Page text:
A week-long festival celebrating “old time” country music begins today in northwest Iowa.
Listen to report from Radio Iowa’s Pat Curtis: pcBobWrap.mp3 :48
The 35th Annual National Old Time Country Bluegrass Festival runs through Sunday at the Plymouth County Fairgrounds in LeMars. Bob Everhart of Anita and his wife Sheila organize the festival – which will feature a couple of Grand Ole Opry performers on the main stage. Everhart is hoping attendance will average 3,000 to 5,000 people a day.
Country Music Hall of Famer “Whispering” Bill Anderson and Patti Page, who scored a hit with “Tennessee Waltz,” will perform this Friday and Saturday, respectively, at 8 p.m. The festival will also include a variety of performers playing music dating back to America’s first settlers. “There’s folk music, bluegrass, ragtime, blues and traditional mountain and prairie music…all of that is indictive of what our people had when they came to settle this great land,” Everhart said.
A style of singing that’s not heard much anymore will be featured on Tuesday when yodelers from as far away as Holland, Ireland, New Zealand and Canada will take the stage. “You know, it’s sort of a lost art,” Everhart said. “Elderly people may know what (yodeling) is, but young people probably wouldn’t even be able to do it. So, it’s a very interesting cross section of what America was 30 to 60 years ago.”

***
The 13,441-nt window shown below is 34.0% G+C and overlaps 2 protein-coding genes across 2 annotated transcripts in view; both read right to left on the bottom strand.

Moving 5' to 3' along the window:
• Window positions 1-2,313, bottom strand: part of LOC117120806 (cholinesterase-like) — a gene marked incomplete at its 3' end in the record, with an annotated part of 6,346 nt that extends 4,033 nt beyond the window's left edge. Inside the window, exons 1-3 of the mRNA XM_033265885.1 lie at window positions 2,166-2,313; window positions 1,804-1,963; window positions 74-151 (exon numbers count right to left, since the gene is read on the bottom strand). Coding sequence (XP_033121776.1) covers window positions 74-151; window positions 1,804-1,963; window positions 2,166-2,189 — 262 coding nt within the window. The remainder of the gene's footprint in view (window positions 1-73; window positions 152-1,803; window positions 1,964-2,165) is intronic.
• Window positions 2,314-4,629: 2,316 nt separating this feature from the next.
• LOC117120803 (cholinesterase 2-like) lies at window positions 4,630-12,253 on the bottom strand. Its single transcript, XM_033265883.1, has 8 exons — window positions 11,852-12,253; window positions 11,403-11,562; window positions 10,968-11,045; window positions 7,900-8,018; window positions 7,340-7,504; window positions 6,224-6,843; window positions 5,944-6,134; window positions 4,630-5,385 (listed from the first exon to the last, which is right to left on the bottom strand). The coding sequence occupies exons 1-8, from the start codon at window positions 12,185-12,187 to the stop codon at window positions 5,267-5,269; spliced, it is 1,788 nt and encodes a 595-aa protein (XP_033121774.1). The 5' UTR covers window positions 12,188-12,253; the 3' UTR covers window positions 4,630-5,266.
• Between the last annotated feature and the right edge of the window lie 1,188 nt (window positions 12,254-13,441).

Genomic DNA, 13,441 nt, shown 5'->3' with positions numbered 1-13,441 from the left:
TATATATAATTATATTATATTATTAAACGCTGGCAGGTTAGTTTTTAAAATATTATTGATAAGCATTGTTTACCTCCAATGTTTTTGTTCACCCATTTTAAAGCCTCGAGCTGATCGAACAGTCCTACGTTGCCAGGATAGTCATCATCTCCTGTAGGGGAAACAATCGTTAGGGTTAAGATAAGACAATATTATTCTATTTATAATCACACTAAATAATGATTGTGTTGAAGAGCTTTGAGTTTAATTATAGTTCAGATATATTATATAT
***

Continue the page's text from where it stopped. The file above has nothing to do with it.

Throughout the year, the Everharts also bring old time country performers to the Oak Tree Opry in Anita. Everhart says they converted a small, old movie theatre into a performance center. “We’re able to keep this music alive to a sizable audience that appreciates what we’re doing,” Everhart said. The couple also manages the Pioneer Music Museum in Anita.
For more information about the festival, click here.